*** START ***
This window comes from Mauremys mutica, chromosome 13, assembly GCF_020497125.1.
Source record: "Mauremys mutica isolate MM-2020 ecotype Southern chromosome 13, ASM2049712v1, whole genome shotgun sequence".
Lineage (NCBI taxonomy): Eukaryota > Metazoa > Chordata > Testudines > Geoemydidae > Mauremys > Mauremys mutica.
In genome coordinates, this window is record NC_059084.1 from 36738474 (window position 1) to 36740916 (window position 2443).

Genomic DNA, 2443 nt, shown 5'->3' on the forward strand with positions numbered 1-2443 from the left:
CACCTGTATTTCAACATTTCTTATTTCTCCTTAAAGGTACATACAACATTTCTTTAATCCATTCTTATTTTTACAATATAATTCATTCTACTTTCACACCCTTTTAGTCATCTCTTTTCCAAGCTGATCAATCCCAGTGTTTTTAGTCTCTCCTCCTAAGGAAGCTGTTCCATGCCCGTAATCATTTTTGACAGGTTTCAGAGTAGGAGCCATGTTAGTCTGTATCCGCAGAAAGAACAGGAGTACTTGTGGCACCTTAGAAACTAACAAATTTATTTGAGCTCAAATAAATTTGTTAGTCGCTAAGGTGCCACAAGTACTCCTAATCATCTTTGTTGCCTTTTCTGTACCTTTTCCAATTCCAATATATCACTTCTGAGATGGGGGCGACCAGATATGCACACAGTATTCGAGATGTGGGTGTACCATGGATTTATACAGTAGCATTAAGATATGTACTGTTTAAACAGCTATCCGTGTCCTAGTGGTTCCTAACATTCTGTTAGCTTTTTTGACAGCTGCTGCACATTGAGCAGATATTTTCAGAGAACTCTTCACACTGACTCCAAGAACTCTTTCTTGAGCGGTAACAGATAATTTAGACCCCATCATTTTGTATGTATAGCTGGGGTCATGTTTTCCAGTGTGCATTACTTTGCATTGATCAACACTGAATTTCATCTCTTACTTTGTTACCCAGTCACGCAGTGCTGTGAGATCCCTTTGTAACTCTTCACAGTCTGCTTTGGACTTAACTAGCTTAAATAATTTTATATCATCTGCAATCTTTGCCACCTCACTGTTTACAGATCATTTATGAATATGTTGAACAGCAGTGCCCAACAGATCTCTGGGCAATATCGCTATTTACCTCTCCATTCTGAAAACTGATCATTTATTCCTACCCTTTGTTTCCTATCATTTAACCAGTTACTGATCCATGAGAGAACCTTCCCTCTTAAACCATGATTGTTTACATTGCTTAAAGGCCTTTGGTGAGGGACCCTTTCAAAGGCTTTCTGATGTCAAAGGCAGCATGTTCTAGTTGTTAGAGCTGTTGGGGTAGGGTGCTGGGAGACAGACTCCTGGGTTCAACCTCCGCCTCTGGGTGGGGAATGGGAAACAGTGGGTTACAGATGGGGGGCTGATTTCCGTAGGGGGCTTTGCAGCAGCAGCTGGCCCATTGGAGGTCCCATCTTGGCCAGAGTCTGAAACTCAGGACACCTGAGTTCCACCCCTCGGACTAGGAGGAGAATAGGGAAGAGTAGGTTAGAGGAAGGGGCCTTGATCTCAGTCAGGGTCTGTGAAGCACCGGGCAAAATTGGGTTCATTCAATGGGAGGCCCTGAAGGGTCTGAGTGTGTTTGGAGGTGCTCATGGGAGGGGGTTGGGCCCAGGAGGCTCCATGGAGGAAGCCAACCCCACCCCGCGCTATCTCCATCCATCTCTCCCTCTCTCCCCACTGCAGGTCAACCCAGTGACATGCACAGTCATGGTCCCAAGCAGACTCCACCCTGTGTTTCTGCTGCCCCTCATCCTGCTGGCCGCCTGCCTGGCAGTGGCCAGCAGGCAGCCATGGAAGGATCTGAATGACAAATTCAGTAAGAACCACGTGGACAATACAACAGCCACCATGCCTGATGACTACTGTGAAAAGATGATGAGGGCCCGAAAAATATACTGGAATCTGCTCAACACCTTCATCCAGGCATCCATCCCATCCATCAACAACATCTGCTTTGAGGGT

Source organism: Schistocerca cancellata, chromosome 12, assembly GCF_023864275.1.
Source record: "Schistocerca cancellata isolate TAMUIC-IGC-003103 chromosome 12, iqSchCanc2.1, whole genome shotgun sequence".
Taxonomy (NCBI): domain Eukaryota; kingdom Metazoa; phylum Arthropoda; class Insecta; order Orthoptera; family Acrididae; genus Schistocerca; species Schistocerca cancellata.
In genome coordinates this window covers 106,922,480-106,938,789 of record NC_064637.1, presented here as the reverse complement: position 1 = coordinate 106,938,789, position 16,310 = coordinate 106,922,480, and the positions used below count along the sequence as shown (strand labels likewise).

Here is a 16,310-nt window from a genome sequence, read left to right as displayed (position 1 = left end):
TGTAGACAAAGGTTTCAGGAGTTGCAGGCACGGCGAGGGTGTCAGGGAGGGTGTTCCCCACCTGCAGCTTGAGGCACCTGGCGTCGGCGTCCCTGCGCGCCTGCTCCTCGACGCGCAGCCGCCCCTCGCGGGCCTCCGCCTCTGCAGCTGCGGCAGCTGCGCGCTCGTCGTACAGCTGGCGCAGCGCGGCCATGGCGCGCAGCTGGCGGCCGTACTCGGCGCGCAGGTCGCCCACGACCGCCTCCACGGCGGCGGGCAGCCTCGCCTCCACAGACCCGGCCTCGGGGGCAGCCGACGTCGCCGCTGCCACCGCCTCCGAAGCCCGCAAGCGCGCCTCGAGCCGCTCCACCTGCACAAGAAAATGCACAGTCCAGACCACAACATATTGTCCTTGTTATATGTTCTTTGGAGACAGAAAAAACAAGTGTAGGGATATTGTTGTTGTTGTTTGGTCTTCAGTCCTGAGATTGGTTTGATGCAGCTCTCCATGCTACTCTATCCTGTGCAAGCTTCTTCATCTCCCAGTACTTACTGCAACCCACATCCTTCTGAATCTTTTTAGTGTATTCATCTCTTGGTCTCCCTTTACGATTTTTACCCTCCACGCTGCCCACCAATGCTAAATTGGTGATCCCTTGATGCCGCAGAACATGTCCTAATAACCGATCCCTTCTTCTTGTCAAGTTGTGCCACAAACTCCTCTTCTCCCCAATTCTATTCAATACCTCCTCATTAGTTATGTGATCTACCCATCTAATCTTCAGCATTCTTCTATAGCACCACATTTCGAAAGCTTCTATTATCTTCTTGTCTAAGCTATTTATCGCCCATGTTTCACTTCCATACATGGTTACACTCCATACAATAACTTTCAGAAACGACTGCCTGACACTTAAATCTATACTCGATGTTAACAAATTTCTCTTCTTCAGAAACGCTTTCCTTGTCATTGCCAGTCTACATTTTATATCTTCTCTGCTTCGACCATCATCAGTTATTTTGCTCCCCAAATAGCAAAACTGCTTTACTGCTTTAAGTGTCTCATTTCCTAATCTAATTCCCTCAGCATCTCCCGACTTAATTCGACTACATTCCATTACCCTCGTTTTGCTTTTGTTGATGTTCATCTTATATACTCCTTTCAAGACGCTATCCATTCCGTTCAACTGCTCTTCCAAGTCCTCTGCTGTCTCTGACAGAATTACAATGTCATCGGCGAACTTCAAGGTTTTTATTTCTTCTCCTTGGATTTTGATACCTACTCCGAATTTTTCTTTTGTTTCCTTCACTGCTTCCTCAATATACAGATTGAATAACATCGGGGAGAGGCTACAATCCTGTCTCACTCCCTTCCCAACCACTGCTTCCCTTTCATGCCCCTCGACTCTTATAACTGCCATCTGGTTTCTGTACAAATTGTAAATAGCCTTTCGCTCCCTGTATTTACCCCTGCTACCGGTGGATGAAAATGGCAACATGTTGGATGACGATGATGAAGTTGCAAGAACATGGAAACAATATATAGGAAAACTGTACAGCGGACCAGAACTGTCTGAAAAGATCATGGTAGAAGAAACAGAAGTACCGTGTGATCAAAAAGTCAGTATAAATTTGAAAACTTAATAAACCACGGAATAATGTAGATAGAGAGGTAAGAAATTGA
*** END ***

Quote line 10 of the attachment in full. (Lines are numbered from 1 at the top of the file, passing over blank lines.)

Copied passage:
In genome coordinates this window covers 106,922,480-106,938,789 of record NC_064637.1, presented here as the reverse complement: position 1 = coordinate 106,938,789, position 16,310 = coordinate 106,922,480, and the positions used below count along the sequence as shown (strand labels likewise).